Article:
Research Papers

The Working Papers Series is produced by IFMR- Graduate School of Business, Krea university . They are published to facilitate discussions and contribute to the advancement of knowledge. 
The  Research Papers section represents work from Faculty and Research Scholars across a wide range of areas, demonstrating both the depth and breadth of research being undertaken at IFMR, GSB.

© Copyright rests with the authors.

IFMR GSB Working paper no. WP 23- 003

Advertising Ethics: A Review of Literature


Although the nature and extent of advertising ethics can be complicated and vivid, researchers are conducting numerous studies concerning the underlying concepts of advertising ethics. A comprehensive understanding of the domain still finds little trace in the relevant literature. The purpose of this study is to understand and review the literature on advertising ethics and identify the research gaps in the literature that can lead to future research. Morphological Analysis (MA), a qualitative analysis framework that helps in the identification of research gaps through the distinction between explored and unexplored areas of the study is used. This study develops a comprehensive framework that includes six dimensions and twenty-seven variants within the research domain, leading to the identification of eighty-seven research gaps. This further leads to numerous future research avenues. This study is the first known MA framework in the domain of advertising ethics.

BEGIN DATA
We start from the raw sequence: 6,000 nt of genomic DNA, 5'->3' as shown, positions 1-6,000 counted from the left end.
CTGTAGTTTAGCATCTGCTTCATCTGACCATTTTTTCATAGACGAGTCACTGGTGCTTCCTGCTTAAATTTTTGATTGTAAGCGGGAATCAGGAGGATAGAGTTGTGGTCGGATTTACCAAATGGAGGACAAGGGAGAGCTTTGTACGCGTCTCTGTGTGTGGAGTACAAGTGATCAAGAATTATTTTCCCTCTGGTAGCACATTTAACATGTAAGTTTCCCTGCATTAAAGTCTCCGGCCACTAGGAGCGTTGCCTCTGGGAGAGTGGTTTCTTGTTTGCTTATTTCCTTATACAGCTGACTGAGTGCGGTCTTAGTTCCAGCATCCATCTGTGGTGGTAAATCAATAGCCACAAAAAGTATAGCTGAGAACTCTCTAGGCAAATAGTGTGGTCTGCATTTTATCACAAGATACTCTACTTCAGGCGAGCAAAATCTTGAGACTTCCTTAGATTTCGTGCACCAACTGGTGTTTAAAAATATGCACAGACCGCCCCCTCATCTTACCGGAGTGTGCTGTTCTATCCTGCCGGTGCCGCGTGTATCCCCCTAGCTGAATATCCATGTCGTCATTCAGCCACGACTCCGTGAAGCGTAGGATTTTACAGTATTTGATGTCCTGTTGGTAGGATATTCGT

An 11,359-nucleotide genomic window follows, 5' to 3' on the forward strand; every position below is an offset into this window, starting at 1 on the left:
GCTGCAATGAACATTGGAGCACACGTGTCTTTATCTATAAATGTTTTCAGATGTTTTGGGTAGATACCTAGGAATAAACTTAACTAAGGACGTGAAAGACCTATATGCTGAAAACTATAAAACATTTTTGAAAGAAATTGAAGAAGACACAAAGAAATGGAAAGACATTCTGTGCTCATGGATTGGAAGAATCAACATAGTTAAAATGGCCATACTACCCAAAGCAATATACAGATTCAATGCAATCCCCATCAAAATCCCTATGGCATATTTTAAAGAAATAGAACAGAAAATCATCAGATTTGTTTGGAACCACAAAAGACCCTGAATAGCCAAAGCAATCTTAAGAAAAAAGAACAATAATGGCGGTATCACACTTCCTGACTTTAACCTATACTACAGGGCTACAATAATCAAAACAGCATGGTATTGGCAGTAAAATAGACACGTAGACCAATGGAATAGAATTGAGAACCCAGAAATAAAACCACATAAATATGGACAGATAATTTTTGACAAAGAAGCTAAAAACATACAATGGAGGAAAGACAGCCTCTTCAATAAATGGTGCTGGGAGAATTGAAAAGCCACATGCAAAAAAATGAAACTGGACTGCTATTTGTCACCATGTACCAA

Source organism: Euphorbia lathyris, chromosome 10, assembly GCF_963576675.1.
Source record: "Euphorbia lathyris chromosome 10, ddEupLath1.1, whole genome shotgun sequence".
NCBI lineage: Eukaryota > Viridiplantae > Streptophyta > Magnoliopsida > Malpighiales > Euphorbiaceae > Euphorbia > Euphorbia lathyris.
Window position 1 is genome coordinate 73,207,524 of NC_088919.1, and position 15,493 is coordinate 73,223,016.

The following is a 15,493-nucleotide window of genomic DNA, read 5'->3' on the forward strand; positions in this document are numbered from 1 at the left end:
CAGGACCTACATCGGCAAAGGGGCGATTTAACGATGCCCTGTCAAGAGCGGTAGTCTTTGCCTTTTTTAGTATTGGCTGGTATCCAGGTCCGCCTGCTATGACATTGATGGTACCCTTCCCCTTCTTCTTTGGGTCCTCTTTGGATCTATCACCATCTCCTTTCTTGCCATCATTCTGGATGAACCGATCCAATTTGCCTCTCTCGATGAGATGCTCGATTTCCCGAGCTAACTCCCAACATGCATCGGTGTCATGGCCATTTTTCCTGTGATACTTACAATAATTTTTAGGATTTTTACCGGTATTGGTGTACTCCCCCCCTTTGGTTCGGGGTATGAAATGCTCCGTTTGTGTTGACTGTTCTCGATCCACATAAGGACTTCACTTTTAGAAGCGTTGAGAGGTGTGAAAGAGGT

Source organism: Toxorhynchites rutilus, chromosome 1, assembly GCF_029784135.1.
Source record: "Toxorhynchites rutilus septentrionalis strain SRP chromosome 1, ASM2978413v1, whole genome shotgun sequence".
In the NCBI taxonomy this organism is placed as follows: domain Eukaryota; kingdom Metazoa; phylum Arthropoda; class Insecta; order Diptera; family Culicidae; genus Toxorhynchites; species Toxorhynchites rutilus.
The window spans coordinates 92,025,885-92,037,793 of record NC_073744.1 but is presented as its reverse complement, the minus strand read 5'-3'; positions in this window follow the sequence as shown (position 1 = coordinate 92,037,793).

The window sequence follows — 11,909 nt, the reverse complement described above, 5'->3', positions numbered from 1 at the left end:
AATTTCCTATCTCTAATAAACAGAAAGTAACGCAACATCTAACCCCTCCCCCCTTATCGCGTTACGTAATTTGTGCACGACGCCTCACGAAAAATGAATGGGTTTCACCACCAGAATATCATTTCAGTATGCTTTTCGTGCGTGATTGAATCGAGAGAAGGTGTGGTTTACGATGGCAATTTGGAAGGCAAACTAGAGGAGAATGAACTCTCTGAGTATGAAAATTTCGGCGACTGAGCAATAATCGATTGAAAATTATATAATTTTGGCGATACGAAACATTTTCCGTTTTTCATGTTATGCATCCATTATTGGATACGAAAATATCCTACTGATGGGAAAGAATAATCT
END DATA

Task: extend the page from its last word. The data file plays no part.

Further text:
Keywords : Advertising, ethics, morphological analysis, literature review, research gaps

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IFMR GSB Working Paper WP 23- 002

Unintended effects of Alcohol Ban on Educational and Learning Outcomes of School Children

January 2023 


In this study, we examine the effects of implementing an alcohol ban in the Indian state of Bihar on educational and learning outcomes. Utilizing the difference-in-differences technique, we analyze multiple nationally representative datasets. Our findings reveal a noteworthy rise in school enrollment and improved learning abilities following the implementation of the alcohol prohibition law. These positive outcomes are particularly pronounced among secondary school children aged 11-16 years, while the impact appears to be weaker for primary school children aged 6-10 years. Through heterogeneity analysis, we observe no significant impact on educational outcomes in the border districts. We attribute these changes to increased school attendance and a higher likelihood of attending private tuition.